Mom and Dad could both be stubborn at times, but it was rare that they both became stubborn at the same time. One night they locked horns. Earlier, Dad was upset that Mom had walked into the bathroom while he was inside. He was in a huff about it, but quickly forgot that it occurred until he walked into the bathroom while Mom was inside. They started to argue. Mom said, “I can’t come into the bathroom while you’re in here, but it’s okay for you to walk in on me while I’m using the bathroom?”
Dad replied, “I can be in here if I want to.”
Mom said, “If I can’t be in here while you’re in here, you need to get out.”
“I’m not leaving until you do.” Dad retorted.
Dad refused to move out and Mom refused to leave as long as Dad was still in the bathroom.
“Kids,” Mom called. “Get me a blanket and a pillow.”
I don’t remember which of us got the pillow and blanket, but Mom laid claim to the bathtub and settled in for the night.
In a way, Dad was more stubborn. He claimed the bathroom floor, but refused to call us to fetch him a pillow or a blanket. He slept on the bathroom rug. It had to be hard sleeping on the floor, but his stubborn pride kept him riveted to the floor through the whole night.
Mom had an ace up her sleeve. This argument started Saturday night and Mom knew that Dad would not miss church in the morning and he would have to leave before her. She was right. Dad left first. All it accomplished was that they both ended up stiff and sore.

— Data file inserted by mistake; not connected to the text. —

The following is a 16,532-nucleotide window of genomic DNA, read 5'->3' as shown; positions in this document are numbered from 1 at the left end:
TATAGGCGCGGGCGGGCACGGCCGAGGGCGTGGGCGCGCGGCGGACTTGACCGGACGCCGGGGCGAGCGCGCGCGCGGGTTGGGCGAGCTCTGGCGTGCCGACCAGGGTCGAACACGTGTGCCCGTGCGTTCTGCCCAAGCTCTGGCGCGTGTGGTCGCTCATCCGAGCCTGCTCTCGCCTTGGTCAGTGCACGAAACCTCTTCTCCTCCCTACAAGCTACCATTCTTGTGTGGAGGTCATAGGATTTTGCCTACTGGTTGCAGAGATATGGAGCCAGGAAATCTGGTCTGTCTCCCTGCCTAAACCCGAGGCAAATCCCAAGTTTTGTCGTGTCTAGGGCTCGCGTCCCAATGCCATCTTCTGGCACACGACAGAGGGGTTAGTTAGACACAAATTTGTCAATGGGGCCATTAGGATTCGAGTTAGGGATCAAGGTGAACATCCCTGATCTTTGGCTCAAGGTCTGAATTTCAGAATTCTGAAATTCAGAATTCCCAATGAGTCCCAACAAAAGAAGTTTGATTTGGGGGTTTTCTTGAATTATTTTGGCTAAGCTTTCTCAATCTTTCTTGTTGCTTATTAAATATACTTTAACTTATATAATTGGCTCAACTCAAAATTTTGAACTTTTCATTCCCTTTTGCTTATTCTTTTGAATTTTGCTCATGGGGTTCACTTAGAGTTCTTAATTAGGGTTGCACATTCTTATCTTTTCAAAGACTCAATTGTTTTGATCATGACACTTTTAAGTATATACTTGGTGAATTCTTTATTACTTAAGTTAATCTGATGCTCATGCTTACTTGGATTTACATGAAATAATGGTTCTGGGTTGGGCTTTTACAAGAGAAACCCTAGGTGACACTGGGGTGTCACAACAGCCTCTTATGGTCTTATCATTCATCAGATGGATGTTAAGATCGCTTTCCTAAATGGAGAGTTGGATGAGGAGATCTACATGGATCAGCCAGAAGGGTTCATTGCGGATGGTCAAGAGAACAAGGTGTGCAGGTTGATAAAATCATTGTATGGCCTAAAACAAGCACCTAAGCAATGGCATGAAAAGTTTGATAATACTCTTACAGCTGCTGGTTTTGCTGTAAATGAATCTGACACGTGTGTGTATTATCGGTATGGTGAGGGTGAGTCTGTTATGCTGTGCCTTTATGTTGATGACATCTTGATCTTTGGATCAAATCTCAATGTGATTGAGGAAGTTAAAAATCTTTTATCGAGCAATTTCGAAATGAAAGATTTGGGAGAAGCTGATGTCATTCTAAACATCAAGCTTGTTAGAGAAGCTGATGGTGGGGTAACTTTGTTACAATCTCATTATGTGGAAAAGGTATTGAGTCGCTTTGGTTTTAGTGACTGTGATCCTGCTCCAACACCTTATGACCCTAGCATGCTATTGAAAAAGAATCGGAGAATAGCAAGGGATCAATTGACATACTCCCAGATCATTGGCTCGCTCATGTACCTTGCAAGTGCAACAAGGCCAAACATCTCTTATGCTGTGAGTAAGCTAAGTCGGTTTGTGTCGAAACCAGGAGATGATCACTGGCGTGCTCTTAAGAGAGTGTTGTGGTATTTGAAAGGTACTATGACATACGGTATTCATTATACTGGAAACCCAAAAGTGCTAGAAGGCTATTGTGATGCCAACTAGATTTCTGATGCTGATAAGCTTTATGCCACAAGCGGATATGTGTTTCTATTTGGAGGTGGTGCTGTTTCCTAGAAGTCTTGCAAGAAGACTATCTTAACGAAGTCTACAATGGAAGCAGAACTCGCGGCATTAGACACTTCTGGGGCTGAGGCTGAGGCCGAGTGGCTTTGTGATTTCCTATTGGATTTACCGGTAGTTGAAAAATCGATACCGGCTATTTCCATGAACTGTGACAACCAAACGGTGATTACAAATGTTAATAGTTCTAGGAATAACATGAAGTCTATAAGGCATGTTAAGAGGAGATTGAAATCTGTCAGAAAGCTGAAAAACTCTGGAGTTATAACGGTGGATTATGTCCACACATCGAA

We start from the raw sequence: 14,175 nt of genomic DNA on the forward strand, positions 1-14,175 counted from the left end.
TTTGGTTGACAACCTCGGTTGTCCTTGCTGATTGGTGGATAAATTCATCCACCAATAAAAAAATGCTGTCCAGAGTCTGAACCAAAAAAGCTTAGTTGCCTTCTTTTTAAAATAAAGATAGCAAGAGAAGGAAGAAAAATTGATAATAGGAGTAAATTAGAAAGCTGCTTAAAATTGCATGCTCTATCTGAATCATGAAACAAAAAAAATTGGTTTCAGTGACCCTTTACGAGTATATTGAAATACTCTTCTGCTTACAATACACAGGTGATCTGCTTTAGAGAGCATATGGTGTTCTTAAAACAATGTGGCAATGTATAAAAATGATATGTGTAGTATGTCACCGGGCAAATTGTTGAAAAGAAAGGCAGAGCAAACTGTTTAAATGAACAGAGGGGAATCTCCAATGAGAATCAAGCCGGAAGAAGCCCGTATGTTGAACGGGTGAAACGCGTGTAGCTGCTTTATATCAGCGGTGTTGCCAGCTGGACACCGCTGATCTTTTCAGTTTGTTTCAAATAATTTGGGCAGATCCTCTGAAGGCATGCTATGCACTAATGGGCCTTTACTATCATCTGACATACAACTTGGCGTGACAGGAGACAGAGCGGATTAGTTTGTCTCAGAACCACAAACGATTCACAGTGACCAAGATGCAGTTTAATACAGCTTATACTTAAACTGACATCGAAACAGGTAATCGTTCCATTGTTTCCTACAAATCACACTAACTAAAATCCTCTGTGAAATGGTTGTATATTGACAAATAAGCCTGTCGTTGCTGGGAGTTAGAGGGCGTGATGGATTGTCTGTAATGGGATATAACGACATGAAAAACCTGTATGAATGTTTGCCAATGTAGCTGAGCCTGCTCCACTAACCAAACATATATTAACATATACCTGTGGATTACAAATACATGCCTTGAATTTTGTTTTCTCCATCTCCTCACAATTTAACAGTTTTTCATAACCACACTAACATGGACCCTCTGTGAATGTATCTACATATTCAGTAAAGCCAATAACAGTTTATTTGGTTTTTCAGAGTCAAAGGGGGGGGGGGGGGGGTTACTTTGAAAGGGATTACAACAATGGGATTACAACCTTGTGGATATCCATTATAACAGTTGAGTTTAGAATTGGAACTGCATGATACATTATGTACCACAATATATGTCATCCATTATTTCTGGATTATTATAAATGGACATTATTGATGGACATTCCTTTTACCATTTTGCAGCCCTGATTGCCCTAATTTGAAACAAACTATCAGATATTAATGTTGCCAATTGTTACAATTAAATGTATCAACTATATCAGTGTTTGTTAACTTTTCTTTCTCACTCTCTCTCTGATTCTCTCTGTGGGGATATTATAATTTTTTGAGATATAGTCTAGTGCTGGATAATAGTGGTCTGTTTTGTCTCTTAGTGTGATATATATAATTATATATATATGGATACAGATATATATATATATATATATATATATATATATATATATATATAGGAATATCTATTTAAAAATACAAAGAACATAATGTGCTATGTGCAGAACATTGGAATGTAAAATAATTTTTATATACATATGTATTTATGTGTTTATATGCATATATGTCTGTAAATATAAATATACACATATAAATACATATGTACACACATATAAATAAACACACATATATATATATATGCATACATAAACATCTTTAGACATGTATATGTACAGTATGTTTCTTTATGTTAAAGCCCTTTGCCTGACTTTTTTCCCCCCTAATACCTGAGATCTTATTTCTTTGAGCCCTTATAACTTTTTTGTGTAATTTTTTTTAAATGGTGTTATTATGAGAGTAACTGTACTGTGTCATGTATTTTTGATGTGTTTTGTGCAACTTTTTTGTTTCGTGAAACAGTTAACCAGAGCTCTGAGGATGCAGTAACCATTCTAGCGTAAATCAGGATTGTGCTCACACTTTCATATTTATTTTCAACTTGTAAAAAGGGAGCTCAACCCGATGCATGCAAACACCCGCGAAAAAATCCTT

I’m glad that none of us kids had to use the bathroom that night. You know what they say, “Two’s company, but three’s a crowd.
In a similar vein, Dad was never late for anything. His motto was. “If you’re not early, you’re late.” He worked at Walworth Valve Company in Greensburg, Pennsylvania for twenty-nine years and was late only once. (In that time he only missed three days of work due to surgery and hospitalization.)
I am not sure he would have walked into the factory the day he was late except he was the driver in a car pool with two other men. The roads were slick with snow and ice. The conditions for driving were horrendous.
On a normal day, the drive from home to work took about thirty-five minutes, but that day, it took them nearly three hours to make the trip. When one of the men got out of the car to check road conditions on a steep hill they would have to navigate, his rubber booted feet slipped out from under him and he fell.
It was normal at the factory if someone came in late, the other workers would grab a tool or a metal bar and bang on metal drum or table to loudly announce the arrival of the late worker, but those men who had made it in and were working were so surprised to see my dad that there was silence. No one banged on anything. Many of the local people who lived in town hadn’t made it in, but Dad had who had a long drive had made it in to work.